Heritage Hill clothing captures black excellence

As America continues to focus on whether to amplify the stories of Black-owned and Black-founded fashion brands, many are finding additional ground to succeed and are launching their own unique brands at a much faster pace. raised.

A new, locally-founded black-owned fashion brand, heritage hill, officially launched in March 2022, with the help of Co-op Cincy which, according to its website, “powers a resilient and integrated network of worker-owned businesses in Greater Cincinnati.” With this step, Heritage Hill joins a growing wave of Black-owned entrepreneurs in the region who are taking another legitimate step to bring the needle closer to equality in the entrepreneurial space.

Heritage Hill’s eye-catching clothing attracts you. They were designed for this, capturing black excellence while promoting the individual.

Beginning his dream at Avondale in 2019, Heritage Hill founder Brandon Z. Hoff sought to level the playing field in college merchandising, narrowing its scope to providing culturally competent apparel only to historically black colleges and universities. , while also allowing students to make products for their schools.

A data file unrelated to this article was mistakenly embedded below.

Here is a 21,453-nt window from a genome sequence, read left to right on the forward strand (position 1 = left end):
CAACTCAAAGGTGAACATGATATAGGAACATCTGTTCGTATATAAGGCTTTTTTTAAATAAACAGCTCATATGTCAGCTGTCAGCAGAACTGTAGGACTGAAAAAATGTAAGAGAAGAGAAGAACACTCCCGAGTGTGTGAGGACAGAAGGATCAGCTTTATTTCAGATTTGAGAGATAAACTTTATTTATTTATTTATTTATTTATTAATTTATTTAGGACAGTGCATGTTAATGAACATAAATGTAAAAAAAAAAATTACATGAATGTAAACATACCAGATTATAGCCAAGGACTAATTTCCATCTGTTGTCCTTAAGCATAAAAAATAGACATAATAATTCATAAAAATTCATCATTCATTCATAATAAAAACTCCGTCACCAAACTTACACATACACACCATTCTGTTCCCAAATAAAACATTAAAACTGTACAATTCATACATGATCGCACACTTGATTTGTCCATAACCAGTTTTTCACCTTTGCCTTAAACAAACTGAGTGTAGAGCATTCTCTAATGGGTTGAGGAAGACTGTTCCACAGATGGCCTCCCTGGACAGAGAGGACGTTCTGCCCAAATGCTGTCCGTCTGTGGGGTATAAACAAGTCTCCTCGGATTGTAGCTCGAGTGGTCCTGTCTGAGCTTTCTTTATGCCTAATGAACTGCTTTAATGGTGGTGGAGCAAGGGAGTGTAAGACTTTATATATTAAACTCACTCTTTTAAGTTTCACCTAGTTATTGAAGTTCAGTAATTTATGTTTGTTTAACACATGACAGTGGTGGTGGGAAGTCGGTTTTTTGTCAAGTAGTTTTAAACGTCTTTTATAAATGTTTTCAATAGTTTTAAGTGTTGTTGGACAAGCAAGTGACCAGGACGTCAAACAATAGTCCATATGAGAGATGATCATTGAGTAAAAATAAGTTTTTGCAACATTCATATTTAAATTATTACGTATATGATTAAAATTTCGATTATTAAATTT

“The goal was to unify the black entrepreneurial community with the black consumer,” Brandon said.

Brandon learned Co-op Cincy from a friend and participated in the Business Legacy Fund program in 2021. He was looking for a way to “participate in capitalism without being predatory”.

The cooperative business model has been used strategically in parts of the county to combine the best of small business ownership and the corporate business model by capitalizing on local wealth creation while reflecting the interests of the local community. In addition, the cooperative model has incorporated governance, leaving room for the potential for longevity and overall success of the business in question.

Many entrepreneurs who have chosen the cooperative business model credit its nod to fairness and equality while being owned and operated by its employees. This also appealed to Brandon.

“I really want people who work in the business to have the opportunity to benefit from the business,” he says. “It was very important for black Americans because there was a history of disenfranchisement and discrimination. Black people had to work together.”

In 2012, Co-op Cincy founders Kristen Barker, Ellen Vera and Flequer Vera launched their first union co-op, Our Harvest food hub, and currently the co-op has three worker-owners, with two people interested in joining.

“Co-op Cincy has been very helpful,” says Brandon. “They came with a ready-to-use template.”

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